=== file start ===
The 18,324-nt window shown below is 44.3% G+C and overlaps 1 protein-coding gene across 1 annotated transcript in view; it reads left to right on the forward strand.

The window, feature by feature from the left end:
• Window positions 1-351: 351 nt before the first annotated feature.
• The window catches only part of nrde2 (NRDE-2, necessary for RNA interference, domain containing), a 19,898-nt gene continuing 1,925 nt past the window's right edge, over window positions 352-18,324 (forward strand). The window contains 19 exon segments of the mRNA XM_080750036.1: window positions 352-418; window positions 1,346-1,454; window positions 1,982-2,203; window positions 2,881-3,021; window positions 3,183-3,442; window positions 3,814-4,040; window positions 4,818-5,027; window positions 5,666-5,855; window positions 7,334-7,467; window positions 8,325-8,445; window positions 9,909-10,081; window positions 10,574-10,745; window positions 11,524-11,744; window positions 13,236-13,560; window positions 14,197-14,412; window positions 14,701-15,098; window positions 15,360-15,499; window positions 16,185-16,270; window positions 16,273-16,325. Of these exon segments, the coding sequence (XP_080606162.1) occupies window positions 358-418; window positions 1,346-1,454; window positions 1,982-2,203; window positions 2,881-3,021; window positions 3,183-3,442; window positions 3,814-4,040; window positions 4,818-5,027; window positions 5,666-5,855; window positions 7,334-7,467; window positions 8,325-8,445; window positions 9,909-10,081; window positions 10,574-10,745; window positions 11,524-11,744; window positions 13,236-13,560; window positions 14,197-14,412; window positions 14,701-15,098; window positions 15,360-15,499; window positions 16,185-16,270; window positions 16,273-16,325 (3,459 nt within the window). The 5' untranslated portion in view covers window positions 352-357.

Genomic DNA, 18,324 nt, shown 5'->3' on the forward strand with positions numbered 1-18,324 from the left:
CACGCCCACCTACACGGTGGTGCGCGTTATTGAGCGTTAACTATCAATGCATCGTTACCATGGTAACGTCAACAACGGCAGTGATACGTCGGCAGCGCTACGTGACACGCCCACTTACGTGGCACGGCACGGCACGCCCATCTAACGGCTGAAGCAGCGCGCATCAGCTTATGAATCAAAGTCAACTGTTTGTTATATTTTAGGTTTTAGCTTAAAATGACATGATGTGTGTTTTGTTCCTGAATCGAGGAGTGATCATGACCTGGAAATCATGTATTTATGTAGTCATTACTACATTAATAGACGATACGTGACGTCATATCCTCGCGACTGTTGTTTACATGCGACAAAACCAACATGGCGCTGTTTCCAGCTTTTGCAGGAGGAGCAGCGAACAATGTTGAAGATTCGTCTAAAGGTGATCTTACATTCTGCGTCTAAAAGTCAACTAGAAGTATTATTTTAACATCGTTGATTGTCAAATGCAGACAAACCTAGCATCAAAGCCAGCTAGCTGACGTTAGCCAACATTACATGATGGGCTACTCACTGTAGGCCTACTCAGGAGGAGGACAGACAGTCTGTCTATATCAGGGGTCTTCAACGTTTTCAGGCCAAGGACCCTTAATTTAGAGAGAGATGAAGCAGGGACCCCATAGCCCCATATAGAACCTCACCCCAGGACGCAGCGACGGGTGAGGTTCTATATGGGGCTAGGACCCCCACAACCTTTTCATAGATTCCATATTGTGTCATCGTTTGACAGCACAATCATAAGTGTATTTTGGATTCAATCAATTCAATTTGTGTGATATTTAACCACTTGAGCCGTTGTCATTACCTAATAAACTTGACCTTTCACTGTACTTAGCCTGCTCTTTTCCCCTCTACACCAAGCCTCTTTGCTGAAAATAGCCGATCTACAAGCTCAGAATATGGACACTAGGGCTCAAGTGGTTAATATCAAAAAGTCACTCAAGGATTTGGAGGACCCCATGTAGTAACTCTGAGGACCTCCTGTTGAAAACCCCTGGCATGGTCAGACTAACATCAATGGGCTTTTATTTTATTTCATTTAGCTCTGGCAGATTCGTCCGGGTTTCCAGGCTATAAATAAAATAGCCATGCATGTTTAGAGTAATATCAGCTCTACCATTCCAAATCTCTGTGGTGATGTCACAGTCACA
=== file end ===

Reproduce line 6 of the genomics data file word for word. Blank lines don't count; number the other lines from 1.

CACGCCCACCTACACGGTGGTGCGCGTTATTGAGCGTTAACTATCAATGCATCGTTACCATGGTAACGTCAACAACGGCAGTGATACGTCGGCAGCGCTACGTGACACGCCCACTTACGTGGCACGGCACGGCACGCCCATCTAACGGCTGAAGCAGCGCGCATCAGCTTATGAATCAAAGTCAACTGTTTGTTATATTTTAGGTTTTAGCTTAAAATGACATGATGTGTGTTTTGTTCCTGAATCGAGGAGTGATCATGACCTGGAAATCATGTATTTATGTAGTCATTACTACATTAATAGACGATACGTGACGTCATATCCTCGCGACTGTTGTTTACATGCGACAAAACCAACATGGCGCTGTTTCCAGCTTTTGCAGGAGGAGCAGCGAACAATGTTGAAGATTCGTCTAAAGGTGATCTTACATTCTGCGTCTAAAAGTCAACTAGAAGTATTATTTTAACATCGTTGATTGTCAAATGCAGACAAACCTAGCATCAAAGCCAGCTAGCTGACGTTAGCCAACATTACATGATGGGCTACTCACTGTAGGCCTACTCAGGAGGAGGACAGACAGTCTGTCTATATCAGGGGTCTTCAACGTTTTCAGGCCAAGGACCCTTAATTTAGAGAGAGATGAAGCAGGGACCCCATAGCCCCATATAGAACCTCACCCCAGGACGCAGCGACGGGTGAGGTTCTATATGGGGCTAGGACCCCCACAACCTTTTCATAGATTCCATATTGTGTCATCGTTTGACAGCACAATCATAAGTGTATTTTGGATTCAATCAATTCAATTTGTGTGATATTTAACCACTTGAGCCGTTGTCATTACCTAATAAACTTGACCTTTCACTGTACTTAGCCTGCTCTTTTCCCCTCTACACCAAGCCTCTTTGCTGAAAATAGCCGATCTACAAGCTCAGAATATGGACACTAGGGCTCAAGTGGTTAATATCAAAAAGTCACTCAAGGATTTGGAGGACCCCATGTAGTAACTCTGAGGACCTCCTGTTGAAAACCCCTGGCATGGTCAGACTAACATCAATGGGCTTTTATTTTATTTCATTTAGCTCTGGCAGATTCGTCCGGGTTTCCAGGCTATAAATAAAATAGCCATGCATGTTTAGAGTAATATCAGCTCTACCATTCCAAATCTCTGTGGTGATGTCACAGTCACA